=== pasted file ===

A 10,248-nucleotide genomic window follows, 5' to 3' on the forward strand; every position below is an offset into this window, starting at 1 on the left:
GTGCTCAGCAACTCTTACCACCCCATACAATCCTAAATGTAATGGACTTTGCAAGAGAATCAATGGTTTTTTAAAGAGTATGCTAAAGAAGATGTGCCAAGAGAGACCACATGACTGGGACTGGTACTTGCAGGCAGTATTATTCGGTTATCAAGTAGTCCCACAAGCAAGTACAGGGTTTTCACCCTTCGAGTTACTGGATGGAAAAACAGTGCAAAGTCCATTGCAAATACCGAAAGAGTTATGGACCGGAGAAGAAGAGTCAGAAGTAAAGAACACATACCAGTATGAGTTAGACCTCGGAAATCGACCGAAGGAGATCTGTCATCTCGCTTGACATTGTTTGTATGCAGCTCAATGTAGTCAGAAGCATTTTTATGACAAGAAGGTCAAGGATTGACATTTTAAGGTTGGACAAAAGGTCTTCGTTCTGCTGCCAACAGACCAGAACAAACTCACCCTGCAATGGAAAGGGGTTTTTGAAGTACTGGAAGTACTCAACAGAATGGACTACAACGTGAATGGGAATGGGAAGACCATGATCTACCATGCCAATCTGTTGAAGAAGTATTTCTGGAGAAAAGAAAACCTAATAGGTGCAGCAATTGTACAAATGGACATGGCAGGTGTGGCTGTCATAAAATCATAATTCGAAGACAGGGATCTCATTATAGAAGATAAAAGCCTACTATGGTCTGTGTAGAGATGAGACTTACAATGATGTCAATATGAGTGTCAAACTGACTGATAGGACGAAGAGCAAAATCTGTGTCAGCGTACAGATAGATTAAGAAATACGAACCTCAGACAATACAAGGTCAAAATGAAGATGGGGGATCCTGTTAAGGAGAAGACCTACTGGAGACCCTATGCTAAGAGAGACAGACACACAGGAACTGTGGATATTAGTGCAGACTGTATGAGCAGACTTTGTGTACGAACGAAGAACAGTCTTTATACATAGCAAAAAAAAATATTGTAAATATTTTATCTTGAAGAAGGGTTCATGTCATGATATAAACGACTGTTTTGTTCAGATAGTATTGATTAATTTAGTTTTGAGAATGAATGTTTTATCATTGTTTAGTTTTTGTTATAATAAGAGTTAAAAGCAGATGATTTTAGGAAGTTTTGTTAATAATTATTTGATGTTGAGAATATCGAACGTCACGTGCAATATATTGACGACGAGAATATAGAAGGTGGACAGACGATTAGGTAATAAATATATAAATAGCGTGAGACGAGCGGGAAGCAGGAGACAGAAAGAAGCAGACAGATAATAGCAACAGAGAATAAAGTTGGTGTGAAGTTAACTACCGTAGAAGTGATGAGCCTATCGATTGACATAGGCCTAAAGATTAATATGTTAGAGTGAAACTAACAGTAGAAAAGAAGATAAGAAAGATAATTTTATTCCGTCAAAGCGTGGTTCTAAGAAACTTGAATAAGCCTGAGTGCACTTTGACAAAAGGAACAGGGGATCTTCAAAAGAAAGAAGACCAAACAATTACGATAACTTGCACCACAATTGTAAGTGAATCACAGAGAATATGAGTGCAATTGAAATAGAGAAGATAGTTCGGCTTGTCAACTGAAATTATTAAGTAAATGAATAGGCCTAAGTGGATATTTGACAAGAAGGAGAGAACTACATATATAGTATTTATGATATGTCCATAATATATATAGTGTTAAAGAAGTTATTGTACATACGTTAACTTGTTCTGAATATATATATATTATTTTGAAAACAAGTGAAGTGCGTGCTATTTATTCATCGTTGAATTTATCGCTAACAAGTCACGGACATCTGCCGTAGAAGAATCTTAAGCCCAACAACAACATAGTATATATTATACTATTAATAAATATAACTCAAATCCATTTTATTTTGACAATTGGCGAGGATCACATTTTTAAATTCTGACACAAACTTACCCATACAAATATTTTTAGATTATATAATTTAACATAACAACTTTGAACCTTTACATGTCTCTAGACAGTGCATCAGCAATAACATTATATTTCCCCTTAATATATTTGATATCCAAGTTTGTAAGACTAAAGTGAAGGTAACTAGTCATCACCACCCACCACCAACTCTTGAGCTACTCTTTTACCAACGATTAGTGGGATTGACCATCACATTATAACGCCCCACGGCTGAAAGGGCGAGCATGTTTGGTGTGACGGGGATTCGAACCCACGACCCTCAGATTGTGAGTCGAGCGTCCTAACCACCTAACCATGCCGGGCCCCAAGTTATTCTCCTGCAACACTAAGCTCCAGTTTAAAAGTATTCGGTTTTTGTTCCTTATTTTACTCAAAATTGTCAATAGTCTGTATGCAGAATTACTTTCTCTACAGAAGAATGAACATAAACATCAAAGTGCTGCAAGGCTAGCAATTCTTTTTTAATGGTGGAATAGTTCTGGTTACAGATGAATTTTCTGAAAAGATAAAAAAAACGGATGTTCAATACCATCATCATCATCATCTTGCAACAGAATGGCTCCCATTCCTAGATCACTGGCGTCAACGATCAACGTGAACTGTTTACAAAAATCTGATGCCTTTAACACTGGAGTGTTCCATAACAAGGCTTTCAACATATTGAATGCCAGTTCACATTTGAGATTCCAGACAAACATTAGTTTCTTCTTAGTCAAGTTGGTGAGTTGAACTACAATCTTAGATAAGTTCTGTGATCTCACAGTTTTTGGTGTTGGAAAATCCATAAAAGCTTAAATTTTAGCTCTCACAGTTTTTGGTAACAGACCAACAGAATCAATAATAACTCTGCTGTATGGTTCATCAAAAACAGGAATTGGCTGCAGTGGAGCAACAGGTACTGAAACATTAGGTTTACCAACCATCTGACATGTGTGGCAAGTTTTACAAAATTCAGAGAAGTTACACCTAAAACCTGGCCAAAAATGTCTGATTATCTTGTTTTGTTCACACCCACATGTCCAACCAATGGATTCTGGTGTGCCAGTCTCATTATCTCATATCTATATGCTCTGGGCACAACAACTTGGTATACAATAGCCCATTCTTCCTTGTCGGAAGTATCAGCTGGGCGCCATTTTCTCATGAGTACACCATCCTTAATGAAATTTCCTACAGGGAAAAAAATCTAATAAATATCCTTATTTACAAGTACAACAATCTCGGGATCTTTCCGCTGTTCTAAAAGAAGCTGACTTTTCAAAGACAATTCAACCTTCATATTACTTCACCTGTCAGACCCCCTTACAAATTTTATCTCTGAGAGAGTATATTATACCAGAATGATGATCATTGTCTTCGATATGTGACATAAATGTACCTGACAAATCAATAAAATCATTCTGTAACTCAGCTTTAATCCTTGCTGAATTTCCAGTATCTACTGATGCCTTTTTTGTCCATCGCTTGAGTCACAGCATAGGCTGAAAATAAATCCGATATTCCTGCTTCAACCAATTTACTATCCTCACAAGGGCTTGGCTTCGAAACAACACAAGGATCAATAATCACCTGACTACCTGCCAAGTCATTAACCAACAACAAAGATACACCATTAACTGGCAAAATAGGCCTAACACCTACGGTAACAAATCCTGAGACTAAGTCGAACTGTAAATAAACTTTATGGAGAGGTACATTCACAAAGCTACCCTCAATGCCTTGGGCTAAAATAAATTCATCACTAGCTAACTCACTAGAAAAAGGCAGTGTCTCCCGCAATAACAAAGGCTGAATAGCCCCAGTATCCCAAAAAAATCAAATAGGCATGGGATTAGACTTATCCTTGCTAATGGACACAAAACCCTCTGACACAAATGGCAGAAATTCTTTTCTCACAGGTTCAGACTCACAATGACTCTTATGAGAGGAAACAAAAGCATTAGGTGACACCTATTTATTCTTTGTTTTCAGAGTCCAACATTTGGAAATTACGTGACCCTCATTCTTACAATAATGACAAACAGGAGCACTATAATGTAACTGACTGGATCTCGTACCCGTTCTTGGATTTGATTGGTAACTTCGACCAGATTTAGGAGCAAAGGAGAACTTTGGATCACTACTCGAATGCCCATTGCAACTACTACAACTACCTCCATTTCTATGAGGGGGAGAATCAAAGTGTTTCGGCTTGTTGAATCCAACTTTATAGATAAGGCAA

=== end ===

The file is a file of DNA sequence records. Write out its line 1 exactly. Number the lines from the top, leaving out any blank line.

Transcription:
A 10,248-nucleotide genomic window follows, 5' to 3' on the forward strand; every position below is an offset into this window, starting at 1 on the left: